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Patient Testimonies At LOWVELO Peloton Rally Remind Us Why We Ride

jill simmonds stands next to a bike painted blue for lowvelo

Jill Simmonds poses for a picture next to her bike.

Spirits were high at LOWVELO’s recent ride and rally — new friendships formed and new ideas made the rounds, even during moments that left many feeling a little choked up.

At ease with the honesty and healing camaraderie in the room, Jill Simmonds — a sales associate with LOWVELO partner VWR — felt compelled to share her very recent news. “I had no anticipation of saying anything, but I got diagnosed this week with breast cancer,” she says.

Simmonds says it was tough news to receive, but her decision to ride in LOWVELO already had been made.

“Before I got the results of my biopsy, I said, ‘Sign me up,'” she says, putting her arm around the woman next to her. “I’m happy to participate because my sister-in-law here fought breast cancer last year, so we’ve already been through it in the family.”

Now signed on for the Sunbelt Rentals 25-mile route, Simmonds notes that with her pharmaceutical background, it’s nice for her to see the great things that come from research. This, paired with meeting Gustavo Leone, Ph.D., director of Hollings Cancer Center, and others who conduct breast cancer research, has given her a special peace.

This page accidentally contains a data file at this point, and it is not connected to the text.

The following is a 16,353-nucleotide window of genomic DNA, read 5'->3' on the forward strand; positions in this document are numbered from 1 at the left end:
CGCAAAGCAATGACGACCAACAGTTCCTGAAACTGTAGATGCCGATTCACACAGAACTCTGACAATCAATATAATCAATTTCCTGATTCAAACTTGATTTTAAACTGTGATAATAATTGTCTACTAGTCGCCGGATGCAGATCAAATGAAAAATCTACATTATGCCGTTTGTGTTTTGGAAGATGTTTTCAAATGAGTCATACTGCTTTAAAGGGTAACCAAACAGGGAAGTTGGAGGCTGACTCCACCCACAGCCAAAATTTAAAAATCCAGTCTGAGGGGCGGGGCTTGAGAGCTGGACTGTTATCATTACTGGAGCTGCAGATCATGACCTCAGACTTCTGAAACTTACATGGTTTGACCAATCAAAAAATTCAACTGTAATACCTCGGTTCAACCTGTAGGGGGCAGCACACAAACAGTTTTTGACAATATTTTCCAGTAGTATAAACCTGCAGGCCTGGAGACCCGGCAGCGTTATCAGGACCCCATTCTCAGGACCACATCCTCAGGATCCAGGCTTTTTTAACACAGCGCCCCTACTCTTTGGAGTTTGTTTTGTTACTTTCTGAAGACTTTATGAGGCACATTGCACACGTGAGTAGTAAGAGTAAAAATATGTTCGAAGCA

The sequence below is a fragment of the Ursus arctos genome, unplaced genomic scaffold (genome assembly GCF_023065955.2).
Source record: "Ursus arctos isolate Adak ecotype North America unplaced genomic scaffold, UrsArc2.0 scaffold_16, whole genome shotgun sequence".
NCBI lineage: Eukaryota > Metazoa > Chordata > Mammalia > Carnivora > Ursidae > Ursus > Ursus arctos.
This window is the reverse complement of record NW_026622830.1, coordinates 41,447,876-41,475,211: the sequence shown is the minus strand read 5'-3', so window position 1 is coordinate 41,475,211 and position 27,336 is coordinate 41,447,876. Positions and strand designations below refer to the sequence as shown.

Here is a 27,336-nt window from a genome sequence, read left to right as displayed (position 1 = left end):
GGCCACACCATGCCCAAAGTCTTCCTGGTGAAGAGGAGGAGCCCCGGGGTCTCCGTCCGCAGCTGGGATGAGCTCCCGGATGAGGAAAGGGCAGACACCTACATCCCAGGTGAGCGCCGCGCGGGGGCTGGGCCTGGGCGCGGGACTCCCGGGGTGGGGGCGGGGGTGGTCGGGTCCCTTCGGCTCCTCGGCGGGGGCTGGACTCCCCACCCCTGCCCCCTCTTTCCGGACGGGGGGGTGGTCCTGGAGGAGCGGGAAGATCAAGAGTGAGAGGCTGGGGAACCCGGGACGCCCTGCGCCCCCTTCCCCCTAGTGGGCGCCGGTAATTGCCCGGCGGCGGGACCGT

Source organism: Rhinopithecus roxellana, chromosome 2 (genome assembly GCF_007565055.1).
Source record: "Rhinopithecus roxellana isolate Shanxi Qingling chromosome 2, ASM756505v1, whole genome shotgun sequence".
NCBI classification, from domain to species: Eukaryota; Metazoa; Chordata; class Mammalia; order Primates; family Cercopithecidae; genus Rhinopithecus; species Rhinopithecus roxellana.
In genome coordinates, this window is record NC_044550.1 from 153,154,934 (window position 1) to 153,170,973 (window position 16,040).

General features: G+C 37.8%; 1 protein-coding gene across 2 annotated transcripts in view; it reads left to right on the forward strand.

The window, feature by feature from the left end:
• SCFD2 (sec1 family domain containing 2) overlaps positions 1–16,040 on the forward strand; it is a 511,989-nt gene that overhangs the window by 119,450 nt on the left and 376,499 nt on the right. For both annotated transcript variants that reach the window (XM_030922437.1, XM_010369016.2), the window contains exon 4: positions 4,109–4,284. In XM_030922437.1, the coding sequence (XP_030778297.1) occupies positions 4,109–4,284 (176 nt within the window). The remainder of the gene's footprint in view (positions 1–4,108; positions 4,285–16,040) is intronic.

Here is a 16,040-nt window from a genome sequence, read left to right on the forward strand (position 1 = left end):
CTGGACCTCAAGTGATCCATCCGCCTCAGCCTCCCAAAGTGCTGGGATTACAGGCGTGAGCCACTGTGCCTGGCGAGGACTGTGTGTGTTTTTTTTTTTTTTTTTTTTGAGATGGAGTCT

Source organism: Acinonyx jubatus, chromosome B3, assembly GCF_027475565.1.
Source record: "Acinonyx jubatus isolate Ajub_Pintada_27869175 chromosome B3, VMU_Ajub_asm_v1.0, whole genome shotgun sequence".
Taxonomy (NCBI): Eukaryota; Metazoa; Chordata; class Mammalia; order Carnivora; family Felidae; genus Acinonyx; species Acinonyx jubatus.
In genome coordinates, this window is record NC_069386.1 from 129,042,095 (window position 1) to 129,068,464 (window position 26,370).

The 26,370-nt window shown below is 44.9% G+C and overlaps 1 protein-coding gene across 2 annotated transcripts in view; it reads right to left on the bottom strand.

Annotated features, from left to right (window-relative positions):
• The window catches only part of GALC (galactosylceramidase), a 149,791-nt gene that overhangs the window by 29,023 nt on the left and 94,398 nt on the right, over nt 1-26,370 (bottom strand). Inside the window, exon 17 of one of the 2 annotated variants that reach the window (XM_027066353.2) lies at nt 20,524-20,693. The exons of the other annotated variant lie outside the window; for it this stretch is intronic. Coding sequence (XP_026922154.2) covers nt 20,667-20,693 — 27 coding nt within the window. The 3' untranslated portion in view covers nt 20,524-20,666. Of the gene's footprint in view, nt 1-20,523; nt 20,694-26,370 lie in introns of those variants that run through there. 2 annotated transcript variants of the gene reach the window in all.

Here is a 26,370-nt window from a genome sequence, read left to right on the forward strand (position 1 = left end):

“I am in the best hands,” she tells the group.

LOWVELO’s recent ride and rally at Charles Towne Fermentory was a success on many levels. Around 30 riders gathered on the West Ashley Greenway for a golden hour ride before convening in Avondale for a celebratory gathering.

Team captains, including Cycle Chicks’ Stefanya D’Allesandro, shared fundraising ideas — think garage sales and cooking classes. Holy Spokes unveiled some incredibly generous LOWVELO partnership plans (more on that soon), and Leone and Tom Lennox — a cancer survivor himself, who also is a consultant for LOWVELO — spoke about his own journey.

Lennox’s phoenix-like rise from patient to survivor to purposeful leader set the pace for more inspiring stories, like that of Mary Nell Goolsby. In January, Goolsby underwent Whipple surgery to treat a rare cancer, yet will, only 10 months later, tackle the Jerry Zucker 100-mile route and is even leading the charge as captain of LOWVELO peloton, Whipple Warriors.

As for Simmonds, she’s confident. Surrounded by family and the support of MUSC and fellow riders, she can already see herself on the other side of the battle against breast cancer. “And I can, with [my family], help support survivors because I’m a survivor.”

Join LOWVELO at the next peloton ride and rally on Sat. Aug. 31. A group ride hosted by Charleston Cycle Chicks will begin at 9 a.m., followed by food, drink, and fun conversation at Commonhouse Aleworks. Guests can RSVP by emailing

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